Dr. Griesemer’s laboratory is investigating the ability of ex-vivo expanded Tregs to enhance bone marrow engraftment and extend the duration of mixed chimerism. The induction of durable mixed chimerism without graft-versus-host disease should in turn lead to life-long donor-specific tolerance to any co-transplanted cells (islets) or solid organs (heart, liver, lung) from the donor. They’re also collaborating with other investigators at the CCTI to study the ability of amnion-derived multipotent progenitor cells to enhance bone marrow engraftment in translational models as an alternate, and potentially synergistic, strategy to induce durable mixed chimerism.

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Markus Mapara, MD, PhD

The research in this laboratory is primarily focused on developing new approaches to improve the outcome of patients with hematologic malignancies undergoing allogeneic hematopoietic stem cell transplantation.

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Ran Reshef, MD

Dr. Reshef’s lab investigates lymphocyte trafficking mechanisms that affect anti-tumor and anti-host responses in allogeneic stem-cell transplantation and in cancer immunotherapy. In addition, the lab investigates novel biomarkers that predict the outcomes of immunotherapies such as graft-versus-host disease, cancer recurrence and treatment-related toxicity.

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David H Sachs, MD

Dr. Sachs' research is directed toward the following goals in the field of transplantation:

  1. Induction of transplantation tolerance through mixed hematopoietic chimerism: This work was begun in mice, then extended to large animals (swine and non-human primates) and most recently to a successful clinical tolerance protocol for renal transplantation;
  2. Development of inbred miniature swine as a model for large animal transplantation studies and as donors of organs for xenotransplantation, through classical genetics and through genetic engineering and nuclear transfer;
  3. Studies of the mechanism of tolerance of vascularized allografts in miniature swine: These studies are directed toward understanding the nature of cell populations responsible for adoptive transfer of tolerance, determining the role of the thymus in tolerance and examining the mechanism by which B cell immunity to MHC antigens is controlled; and
  4. Development of a tolerance approach toward xenotransplantation: These studies comprise a broad program of projects directed toward tolerizing both the innate and the adaptive immune responses to xenografts and genetically engineering inbred miniature swine to minimize the primate anti-pig immune response. The overall goal of this project is to develop a clinically applicable technology for xenotransplantation of porcine organs into primates.

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Megan Sykes, MD

Dr. Sykes' own laboratory program currently includes major projects in the area of xenograft tolerance induction in humanized mouse models; unique humanized mouse models for the analysis and treatment of autoimmune diseases, including Type 1 diabetes and rheumatoid arthritis (the “personalized immune” mouse); studies of lymphocyte turnover, chimerism and T cell trafficking in patients receiving intestinal and liver transplants; tracking of alloreactive T cells in human transplant recipients; and both pre-clinical and clinical studies of non-myeloablative hematopoietic cell transplantation for the induction of allograft tolerance.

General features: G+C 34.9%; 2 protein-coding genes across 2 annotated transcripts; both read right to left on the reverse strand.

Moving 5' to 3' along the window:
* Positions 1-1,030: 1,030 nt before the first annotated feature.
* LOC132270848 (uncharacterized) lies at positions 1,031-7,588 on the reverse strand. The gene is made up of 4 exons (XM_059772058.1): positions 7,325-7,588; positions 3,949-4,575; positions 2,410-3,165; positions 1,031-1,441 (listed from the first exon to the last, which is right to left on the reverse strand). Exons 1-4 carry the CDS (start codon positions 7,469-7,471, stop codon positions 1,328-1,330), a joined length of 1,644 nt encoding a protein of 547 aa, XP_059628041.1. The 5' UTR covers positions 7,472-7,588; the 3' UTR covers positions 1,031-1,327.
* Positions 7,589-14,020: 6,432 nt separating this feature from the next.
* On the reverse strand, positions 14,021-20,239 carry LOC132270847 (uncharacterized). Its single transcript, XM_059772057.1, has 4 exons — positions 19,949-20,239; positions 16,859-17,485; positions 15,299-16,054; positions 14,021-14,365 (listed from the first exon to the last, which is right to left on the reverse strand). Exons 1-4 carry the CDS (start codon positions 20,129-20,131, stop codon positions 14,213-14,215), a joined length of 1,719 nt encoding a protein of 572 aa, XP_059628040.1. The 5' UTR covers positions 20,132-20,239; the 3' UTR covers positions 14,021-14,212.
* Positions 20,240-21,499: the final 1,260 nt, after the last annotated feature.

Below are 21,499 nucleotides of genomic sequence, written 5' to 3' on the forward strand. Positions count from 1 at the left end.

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Kazuhiko Yamada, MD, PhD

Dr. Yamada's research focuses principally on finding new means to induce tolerance to allogeneic and xenogeneic organ transplants (interspecies transplantation) in preclinical large animal models, concentrating mainly on the thymus as an agent for tolerance induction. His overarching aim is to elucidate the mechanisms of immunologic tolerance and to develop strategies to resolve two of the major obstacles to clinical transplantation: the shortage of donor organs and the requirement for continuous post-transplant immunosuppression. Specifically, he has focused on two pre-clinical models, the MHC inbred miniature swine and the nonhuman primate (NHP) which are supported by several NIH grants. He has performed over 1,000 cases of organ transplantation, including kidneys, thymus, heart, lung, and islets, in preclinical models. Notably, he has developed innovative procedures for the induction of tolerance by transplanting thymus or islets as a vascularized graft, so called the vascularized thymic lobe (VTL), thymokidney (TK), islet-kidney (IK) and thymo-islet-kidney (TIK) grafts in preclinical models of MHC inbred swine and non-human primate.

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Yong-Guang Yang, MD, PhD

The research in this laboratory is primarily focused on allogeneic and xenogeneic transplantation immunology, stem cell transplantation, and humanized mouse models

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Emmanuel Zorn, PhD

The primary focus of Dr. Zorn’s lab is on B cells and antibodies in mechanisms of rejection of kidney and heart transplants. More specifically, members of his lab investigate the functional implication of pre-existing graft-reactive antibodies in the blood of transplant recipients as well as de-novo antibodies developing post-transplant. Another study in Dr. Zorn’s lab examines the role of B cells infiltrating allografts, especially cardiac transplants, during chronic rejection.